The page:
Publication: Monitor Volume: 5 Issue: 19

Turkmenistan’s Competent Authority for Oil and Gas disclosed yesterday the conclusions of an eagerly awaited feasibility study of a trans-Caspian pipeline for the export of Turkmen gas. The United States company Enron, a world leader in pipeline construction and management, conducted the study under a U.S. government grant.

The pipeline would run on the bottom of the Caspian Sea from the vicinity of Turkmenbashi to Baku, to continue overland via Azerbaijan and Georgia to Turkey, with a total length of some 2,000 kilometers. The throughput capacity, initially 10 billion cubic meters annually, would grow to 30 billion in a follow-up stage. The anticipated cost is approximately US$2 billion.

The Amoco and Shell companies, as well as Enron, are believed to be candidates for the consortium to build and manage the pipeline. Kazakhstan is expected to contribute some export volumes (International agencies, January 27). Turkey committed itself last year to purchasing 15 billion cubic meters of Turkmen gas annually and to transiting another 15 billion to Mediterranean and Western countries. In addition, Presidents Saparmurat Niazov of Turkmen and Suleyman Demirel of Turkey and signed a political agreement last October to carry out the project. Under U.S. advice, Niazov has renounced a competing project which would have routed the pipeline overland through Iran.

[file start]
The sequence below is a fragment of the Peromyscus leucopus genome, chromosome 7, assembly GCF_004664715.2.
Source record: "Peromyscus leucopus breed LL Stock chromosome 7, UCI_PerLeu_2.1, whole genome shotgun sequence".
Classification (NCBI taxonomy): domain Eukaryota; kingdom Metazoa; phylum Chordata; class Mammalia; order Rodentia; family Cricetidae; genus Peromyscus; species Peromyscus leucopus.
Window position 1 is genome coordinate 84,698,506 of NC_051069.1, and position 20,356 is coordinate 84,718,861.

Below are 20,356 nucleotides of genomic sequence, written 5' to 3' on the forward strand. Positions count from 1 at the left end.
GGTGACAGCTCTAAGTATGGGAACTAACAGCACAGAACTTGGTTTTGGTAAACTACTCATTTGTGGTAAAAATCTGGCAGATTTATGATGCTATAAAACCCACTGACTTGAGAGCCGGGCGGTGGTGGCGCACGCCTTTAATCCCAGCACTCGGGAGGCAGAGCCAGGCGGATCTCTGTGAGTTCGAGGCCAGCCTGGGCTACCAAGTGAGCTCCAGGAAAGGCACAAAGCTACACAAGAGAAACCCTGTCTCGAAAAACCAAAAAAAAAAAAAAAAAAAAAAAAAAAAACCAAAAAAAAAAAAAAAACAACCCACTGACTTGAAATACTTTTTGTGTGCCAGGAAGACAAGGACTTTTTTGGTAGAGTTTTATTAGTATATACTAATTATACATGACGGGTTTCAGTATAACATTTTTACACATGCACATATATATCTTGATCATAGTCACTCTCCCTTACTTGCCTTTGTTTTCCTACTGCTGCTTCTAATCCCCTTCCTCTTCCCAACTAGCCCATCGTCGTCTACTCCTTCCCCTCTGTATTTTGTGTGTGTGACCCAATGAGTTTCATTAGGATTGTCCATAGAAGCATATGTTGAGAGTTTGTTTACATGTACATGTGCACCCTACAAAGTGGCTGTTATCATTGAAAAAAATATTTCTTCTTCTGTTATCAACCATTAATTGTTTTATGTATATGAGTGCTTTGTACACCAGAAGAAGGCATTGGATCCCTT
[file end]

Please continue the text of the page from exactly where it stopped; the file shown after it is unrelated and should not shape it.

The trans-Caspian project is deemed crucial to ensuring the profitability of the planned oil and gas export corridor, of which the planned Baku-Tbilisi-Ceyhan oil pipeline is the twin component. Turkmenistan, for its part, is desperate to export its gas. Almost two years ago Russia blocked Turkmen gas transit through Russian pipelines, causing a catastrophic fall in Turkmenistan’s output and starving the country of revenue. Even before that output fall, Turkmenistan had tapped only a fraction of its vast gas reserves.

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